Mars – Land of Megavolcanoes

Mars – Land of Megavolcanoes

Ceraunius and Uranius Tholus, considered 'intermediate-sized' Martian volcanoes - the summit caldera of Ceraunius Tholus (bottom) is 25km diameter! (Source: NASA, MGS)

At the mention of Martian volcanism, chances are the first thing you think of is Olympus Mons. It’s a monster of a volcano: both the highest (22km) and the most long-lived we know of in the Solar System. And though it’s an extreme, it’s not alone: there are four other shields dubbed ‘Mons’ on Mars: Ascraeus, Pavonis and Arsia Mons nearby on the Tharsis rise and Elysium Mons over 4000km to the west. Add to that a slew of intermediate-sized volcanoes (the large-calderaed patarae and the steep-sided tholi) and that’s a lot of volcanism, even if it’s not as widespread as on Venus.

Most of the plains around these edifices are also volcanic: they formed when huge floods of very fluid lava erupted from fissures in the ground. The size of these floods is partly a product of Martian lava geochemistry: they have a higher iron content than basalts on Earth and that breaks up the polymerisation of the lava and makes it flow more easily.  It’s also because of the lower gravity of the planet, which allows the dykes feeding the fissures to be wider and so increases the flux to the surface.  It shares both these characteristics with the Moon and you can see by just looking up at night how large the dark mare flows are there.

Many of the lava plains are very ancient: it’s thought that volcanism on Mars started out delocalised and plains-forming and slowly concentrated into regions like Tharsis, building up the huge central volcanoes.  This is due to a reduction in the energy that needed to be dissipated: the planet cooled faster than Earth because it’s smaller and has a higher surface area:volume ratio.  Over time volcanism has settled down in a way it couldn’t on Venus.

The most exciting recent findings regard the longevity of this activity.  We used to believe volcanism died out hundreds of million years ago, but discovery by discovery we’ve brought that down to just a few million years. Geologically speaking, that’s yesterday: there’s a strong chance the planet’s still volcanically active and may one day show us its fiery side.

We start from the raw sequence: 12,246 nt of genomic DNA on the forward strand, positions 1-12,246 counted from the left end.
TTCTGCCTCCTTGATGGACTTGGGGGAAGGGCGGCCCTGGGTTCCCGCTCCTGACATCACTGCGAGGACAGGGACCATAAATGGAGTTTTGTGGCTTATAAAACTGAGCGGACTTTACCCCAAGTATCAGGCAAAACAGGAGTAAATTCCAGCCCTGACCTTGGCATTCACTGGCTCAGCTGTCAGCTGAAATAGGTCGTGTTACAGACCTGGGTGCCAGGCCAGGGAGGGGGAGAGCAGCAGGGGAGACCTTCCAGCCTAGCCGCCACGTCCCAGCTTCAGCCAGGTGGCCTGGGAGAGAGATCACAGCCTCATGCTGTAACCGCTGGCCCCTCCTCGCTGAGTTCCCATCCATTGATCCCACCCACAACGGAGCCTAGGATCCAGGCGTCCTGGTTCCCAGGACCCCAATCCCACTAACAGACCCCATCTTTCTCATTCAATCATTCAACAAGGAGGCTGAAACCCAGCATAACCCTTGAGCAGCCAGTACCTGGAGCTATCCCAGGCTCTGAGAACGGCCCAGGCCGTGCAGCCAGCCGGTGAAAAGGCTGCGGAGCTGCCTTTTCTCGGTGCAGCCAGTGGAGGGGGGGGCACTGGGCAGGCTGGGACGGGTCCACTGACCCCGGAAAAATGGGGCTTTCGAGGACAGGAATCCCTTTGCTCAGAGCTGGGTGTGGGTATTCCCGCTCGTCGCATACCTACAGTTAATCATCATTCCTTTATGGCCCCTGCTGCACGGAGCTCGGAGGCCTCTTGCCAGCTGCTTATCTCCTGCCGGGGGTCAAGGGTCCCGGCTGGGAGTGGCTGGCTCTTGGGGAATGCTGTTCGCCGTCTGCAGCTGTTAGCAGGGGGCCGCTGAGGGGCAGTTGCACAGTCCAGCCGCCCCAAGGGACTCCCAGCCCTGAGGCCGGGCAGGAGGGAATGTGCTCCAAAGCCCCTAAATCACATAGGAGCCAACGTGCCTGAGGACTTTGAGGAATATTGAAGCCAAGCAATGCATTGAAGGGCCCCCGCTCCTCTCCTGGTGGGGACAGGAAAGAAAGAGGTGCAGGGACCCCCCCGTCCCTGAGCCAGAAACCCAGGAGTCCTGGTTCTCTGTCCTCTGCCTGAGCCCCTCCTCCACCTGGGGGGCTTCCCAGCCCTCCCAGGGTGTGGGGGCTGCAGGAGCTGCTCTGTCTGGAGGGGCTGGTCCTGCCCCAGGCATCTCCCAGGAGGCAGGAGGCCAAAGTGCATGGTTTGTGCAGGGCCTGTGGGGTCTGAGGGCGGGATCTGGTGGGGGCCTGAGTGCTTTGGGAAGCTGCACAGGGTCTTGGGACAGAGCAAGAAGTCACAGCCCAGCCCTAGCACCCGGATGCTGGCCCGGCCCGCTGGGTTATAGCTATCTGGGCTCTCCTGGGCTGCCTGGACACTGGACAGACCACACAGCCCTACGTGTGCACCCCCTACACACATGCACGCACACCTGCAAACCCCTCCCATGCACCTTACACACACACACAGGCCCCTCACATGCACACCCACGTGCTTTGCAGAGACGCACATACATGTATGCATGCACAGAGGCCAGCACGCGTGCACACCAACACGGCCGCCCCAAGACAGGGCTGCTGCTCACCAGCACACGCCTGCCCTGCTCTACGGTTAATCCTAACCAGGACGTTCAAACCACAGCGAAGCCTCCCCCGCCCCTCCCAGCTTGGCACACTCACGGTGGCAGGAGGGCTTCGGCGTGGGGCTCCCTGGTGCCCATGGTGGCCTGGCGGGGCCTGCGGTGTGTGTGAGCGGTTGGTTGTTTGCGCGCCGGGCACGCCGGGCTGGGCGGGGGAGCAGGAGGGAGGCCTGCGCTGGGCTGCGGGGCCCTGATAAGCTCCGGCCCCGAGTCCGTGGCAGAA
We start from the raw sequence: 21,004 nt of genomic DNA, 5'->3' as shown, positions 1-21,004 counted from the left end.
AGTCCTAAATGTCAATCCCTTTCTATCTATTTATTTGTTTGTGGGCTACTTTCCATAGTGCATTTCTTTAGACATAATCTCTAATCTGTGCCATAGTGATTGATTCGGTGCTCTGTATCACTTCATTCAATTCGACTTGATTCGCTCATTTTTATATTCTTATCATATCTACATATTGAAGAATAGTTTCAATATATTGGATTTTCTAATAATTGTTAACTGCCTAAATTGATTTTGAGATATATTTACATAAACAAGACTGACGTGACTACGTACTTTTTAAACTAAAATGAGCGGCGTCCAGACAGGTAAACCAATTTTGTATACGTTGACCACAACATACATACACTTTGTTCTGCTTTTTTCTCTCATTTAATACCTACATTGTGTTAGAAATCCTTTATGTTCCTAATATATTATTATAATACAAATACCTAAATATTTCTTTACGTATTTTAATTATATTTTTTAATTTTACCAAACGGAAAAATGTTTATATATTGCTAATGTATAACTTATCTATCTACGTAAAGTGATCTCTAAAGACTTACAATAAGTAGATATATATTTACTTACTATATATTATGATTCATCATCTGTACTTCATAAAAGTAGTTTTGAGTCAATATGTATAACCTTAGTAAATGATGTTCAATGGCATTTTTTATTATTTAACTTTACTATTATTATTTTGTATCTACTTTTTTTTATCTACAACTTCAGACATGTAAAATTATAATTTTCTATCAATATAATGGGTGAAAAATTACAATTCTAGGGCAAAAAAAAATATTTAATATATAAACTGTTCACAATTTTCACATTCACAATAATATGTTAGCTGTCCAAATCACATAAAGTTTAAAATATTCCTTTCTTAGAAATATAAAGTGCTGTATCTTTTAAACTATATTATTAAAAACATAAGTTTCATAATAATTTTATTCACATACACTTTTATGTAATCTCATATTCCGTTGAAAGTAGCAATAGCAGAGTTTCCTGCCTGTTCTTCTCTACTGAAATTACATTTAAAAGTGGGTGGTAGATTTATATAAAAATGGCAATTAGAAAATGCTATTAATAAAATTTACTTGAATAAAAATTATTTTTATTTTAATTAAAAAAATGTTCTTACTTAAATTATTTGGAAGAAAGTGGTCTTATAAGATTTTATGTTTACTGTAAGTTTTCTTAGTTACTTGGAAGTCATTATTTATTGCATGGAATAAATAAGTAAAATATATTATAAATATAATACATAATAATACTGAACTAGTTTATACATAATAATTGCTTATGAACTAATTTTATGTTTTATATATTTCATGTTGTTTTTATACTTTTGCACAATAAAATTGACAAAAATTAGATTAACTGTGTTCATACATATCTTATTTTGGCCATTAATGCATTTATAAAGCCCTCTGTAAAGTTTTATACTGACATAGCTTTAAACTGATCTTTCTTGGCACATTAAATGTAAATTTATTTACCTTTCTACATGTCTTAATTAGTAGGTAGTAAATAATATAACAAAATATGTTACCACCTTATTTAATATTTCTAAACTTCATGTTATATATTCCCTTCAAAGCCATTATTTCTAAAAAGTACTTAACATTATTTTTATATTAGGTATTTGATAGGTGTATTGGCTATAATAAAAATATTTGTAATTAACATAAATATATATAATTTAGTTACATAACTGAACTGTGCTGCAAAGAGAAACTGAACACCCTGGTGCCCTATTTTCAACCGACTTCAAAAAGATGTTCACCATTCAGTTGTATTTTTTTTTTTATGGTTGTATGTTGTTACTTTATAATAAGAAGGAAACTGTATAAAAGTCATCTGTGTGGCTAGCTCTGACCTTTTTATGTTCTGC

Olympus Mons – a dormant giant?

The central part of Olympus Mons with its nested calderas. The volcano actually extends well beyond the scarp you see here - it totals around 600km diameter with flows from it out to 1000km. (Source: NASA, Viking)

The earliest activity to build up Olympus Mons was at the beginning of the Hesperian period, perhaps as long ago as 3800Ma.  Over the millenia, through many phases of eruption, the volcano built up to its present mammoth size. The periodicity of that activity can been seen in its summit, where five different calderas nest within each other. These calderas are likely to show periods of intense eruptive activity: lava escaped from fissures on the flanks of the volcano and the summit sagged down due to the removal of the supporting material. By dating these calderas, we can see that those phases were about 20 million years apart.1 The most recent collapse was around 140Ma2 or 100Ma3, so was that the final outburst of this beast?

Probably not. Although most of the lava deposits on the volcano’s flanks are 170Ma or older4, there are some very young flows: the youngest yet found has a cratering age of 2.4Ma.5 It’s difficult to date such young surfaces using impact craters because there’s a large error margin when you just have a small set of craters to count. All the same, the very sparsity of craters makes it clear: these are very young flows.

A few million years would still be pretty long for a volcano to be dormant on Earth, but as we’ve seen, on Olympus Mons it’s just a short doze.

Cerberus Plains – no sleeping dog

Outflows of lava and/or water forming the Cerberus Plains, Mars (Source: NASA, via Google Mars)

The Cerberus plains are close to my heart: I’ve mapped part of them, finding recent outpourings from a series of fissures. But don’t take my word for it: over the past decade it has been increasingly accepted that this is the youngest surface on Mars and that it formed by outflows of water and lava. Though the exact importance of these two processes is debated, most work suggests that lava flows were the finishing touch.

So how recent are we talking? Again, we come up against the difficulty of dating very young surfaces. However, it looks like the youngest lava flows draping the ends of the Athabasca Valles aqueous outflow channel are 10Ma6, and dates have been given for parts of that outflow channel which are as young as 2-8Ma.7

These aren’t issuing from such an established system of magmatic plumbing as Olympus Mons has, so we can’t be so sure this region is still active. But it does reveal that Mars’ internal energy was still great enough recently for molten magma to form and for it to escape to the surface along  planes of crustal weakness. There may be life in an old dog yet.

  1. Neukum et al. (2004) Nature: 432, pp.971-979 []
  2. Robbins et al. (2011) Icarus: 211, pp.1179–1203 []
  3. Neukum et al. (2004) Nature: 432, pp.971-979 []
  4. Werner (2009) Icarus: 201, pp. 44-68 []
  5. Neukum et al. (2004) Nature: 432, pp.971-979 []
  6. Hartmann & Bermann (2000) J. Geophys. Res.:105, pp. 15,011–15,025. []
  7. Burr et al. 2002: Icarus, 159, pp.53-73. []